KUALA LUMPUR (Oct 19): The Real Estate and Housing Developers’ Association Malaysia (Rehda) has dismissed claims that the lowered property threshold is meant to bail out property developers.
“We must look at it from the perspective of the industry as a whole. We don’t want to have a situation where we have excessive inventory and developers cannot reinvest.
“If we are stuck, how can we do affordable housing?” Rehda president Datuk Soam Heng Choon said in a report by The Edge Malaysia in its cover story this week.
“We don’t expect a rush of foreign buying to clear off all the overhang units overnight but something is always better than nothing. When you have 10 unsold units and two are taken up by foreigners, at least your holding costs will be eased,” Soam went on to explain.
Under Budget 2020 announced last week, Putrajaya has proposed to lower the threshold of high-rise property prices in urban areas for foreign buyers from RM1 million currently to RM600,000 in 2020.
Glomac Bhd managing director Datuk Seri Fateh Iskandar Mohamed Mansor also welcomed the new move.
“We want to survive. Everybody is asking us to build affordable homes, which we did. But the fact remains that there is still an overhang of condominiums and apartments worth RM8.3 billion.
“If we were to open it up to foreigners, imagine the capital inflow into our country. If we don’t, they might just take the money and go to other countries.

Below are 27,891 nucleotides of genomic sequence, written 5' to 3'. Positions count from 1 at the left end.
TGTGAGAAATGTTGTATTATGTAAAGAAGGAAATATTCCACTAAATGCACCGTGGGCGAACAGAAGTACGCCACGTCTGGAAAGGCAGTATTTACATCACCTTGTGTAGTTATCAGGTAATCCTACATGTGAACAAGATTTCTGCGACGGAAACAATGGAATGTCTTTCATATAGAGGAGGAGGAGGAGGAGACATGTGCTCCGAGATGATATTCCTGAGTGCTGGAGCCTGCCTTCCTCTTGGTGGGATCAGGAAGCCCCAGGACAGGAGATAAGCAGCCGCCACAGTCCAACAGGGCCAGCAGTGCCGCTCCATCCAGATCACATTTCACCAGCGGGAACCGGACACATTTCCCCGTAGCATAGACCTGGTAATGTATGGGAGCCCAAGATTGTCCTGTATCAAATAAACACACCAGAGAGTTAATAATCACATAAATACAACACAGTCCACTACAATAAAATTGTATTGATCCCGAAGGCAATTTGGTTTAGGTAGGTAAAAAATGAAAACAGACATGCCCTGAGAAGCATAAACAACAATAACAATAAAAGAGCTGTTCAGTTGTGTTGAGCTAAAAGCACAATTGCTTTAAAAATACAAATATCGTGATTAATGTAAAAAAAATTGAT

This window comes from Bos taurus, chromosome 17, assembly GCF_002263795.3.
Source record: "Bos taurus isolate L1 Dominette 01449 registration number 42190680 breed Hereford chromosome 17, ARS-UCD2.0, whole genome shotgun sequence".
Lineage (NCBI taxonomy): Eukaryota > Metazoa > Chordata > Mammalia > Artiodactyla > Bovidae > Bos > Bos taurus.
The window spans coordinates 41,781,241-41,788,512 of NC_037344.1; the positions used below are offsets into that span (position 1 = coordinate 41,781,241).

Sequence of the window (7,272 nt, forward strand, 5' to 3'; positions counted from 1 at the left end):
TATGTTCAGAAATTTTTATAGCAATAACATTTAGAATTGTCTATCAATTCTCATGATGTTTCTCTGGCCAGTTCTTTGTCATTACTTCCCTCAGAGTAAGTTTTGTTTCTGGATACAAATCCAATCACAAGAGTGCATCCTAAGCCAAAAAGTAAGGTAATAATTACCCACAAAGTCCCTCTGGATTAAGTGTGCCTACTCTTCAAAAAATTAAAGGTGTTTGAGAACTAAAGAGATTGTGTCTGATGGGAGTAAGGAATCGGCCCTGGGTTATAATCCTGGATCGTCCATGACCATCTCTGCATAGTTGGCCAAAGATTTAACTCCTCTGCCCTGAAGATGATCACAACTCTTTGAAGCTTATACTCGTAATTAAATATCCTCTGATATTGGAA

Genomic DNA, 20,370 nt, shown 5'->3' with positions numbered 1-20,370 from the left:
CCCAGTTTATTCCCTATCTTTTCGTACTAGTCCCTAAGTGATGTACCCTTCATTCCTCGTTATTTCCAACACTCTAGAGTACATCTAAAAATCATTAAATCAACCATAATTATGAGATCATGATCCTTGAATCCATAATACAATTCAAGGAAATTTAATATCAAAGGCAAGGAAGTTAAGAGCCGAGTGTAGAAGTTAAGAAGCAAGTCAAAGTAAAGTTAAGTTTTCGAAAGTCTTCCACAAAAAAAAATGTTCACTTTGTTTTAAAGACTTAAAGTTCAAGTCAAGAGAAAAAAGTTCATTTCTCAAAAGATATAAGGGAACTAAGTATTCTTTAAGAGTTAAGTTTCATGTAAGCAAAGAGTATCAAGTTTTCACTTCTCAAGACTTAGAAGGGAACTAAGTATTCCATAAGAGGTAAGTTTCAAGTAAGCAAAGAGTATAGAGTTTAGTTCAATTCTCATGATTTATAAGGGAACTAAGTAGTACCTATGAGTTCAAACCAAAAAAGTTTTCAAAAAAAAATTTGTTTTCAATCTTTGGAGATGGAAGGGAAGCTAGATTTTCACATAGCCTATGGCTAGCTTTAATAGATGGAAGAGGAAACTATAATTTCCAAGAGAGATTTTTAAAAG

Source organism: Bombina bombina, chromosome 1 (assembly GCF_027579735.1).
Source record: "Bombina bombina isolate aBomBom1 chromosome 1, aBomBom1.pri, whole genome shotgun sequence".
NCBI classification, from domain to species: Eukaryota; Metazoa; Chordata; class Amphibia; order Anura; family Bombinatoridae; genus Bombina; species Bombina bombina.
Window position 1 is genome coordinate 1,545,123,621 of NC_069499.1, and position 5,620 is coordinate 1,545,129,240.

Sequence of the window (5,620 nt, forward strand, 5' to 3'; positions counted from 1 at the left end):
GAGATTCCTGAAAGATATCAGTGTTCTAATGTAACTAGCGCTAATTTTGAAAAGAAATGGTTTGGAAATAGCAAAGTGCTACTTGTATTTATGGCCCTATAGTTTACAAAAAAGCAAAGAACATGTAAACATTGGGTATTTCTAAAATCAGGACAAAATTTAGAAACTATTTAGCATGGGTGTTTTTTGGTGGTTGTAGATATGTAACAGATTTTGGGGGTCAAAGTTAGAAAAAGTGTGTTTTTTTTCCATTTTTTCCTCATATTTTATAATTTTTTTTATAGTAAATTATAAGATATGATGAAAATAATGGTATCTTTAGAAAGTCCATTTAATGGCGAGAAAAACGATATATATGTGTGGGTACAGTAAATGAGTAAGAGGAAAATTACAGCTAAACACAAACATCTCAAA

“Isn’t that a shame when we have a lot of capital but it is tied up and we are unable to reinvest in the domestic market, which will create more jobs?” Fateh Iskandar told the business weekly.
Soam also made it clear that Malaysian homebuyers would not be adversely impact by the lowered threshold.
“The government has made it very clear that this is only for unsold completed projects, not new projects.
“This is just to help developers clear some of the stocks that local buyers don’t want to buy,” Soam clarified.
“Developers, like other businessmen, will not sell products the public doesn’t want. We cannot have a product only targeted at foreign buyers, it is not sustainable,” he added.
And what about fears of developers building and pricing properties above RM600,000 to cater for foreigners at the expense of locals?
“How is it possible for them to simply increase the price just to sell them to foreigners? They will be blacklisted,” Soam assured.
The Edge stated that if “the proposal is able to clear even 50% of the overhang, it will mean more than RM4 billion of fresh funds from overseas will be injected into the Malaysian economy”.
“Apart from clearing the overhang stock, developers receiving these funds will then be able to reinvest the monies in new projects and fresh launches more suited to the needs of their respective markets.
“Given the sector’s huge multiplier effect, this release of funds can provide a significant boost to the economy and support wage growth and job creation,” Eco World Development Group Bhd president and CEO Datuk Chang Khim Wah told the weekly.
Meanwhile, Sunway University Business School’s Dr Yeah Kim Leng touched on the impact the property segment has on the economy.
“If the property market collapses and developers go bankrupt, a lot more people will suffer. There will be retrenchment across many other sectors. We might face an economic downturn. It could even trigger a recession,” Dr Yeah told the business publication.
“When asset prices come down, consumption sentiments will also be affected. That is why the government needs to ensure there is no excessive volatility in the property market.
“Over the past decade, we have been worried about the property bubble. But now that the cooling measures have been successful, we need to make sure that we can have a soft landing,” he added.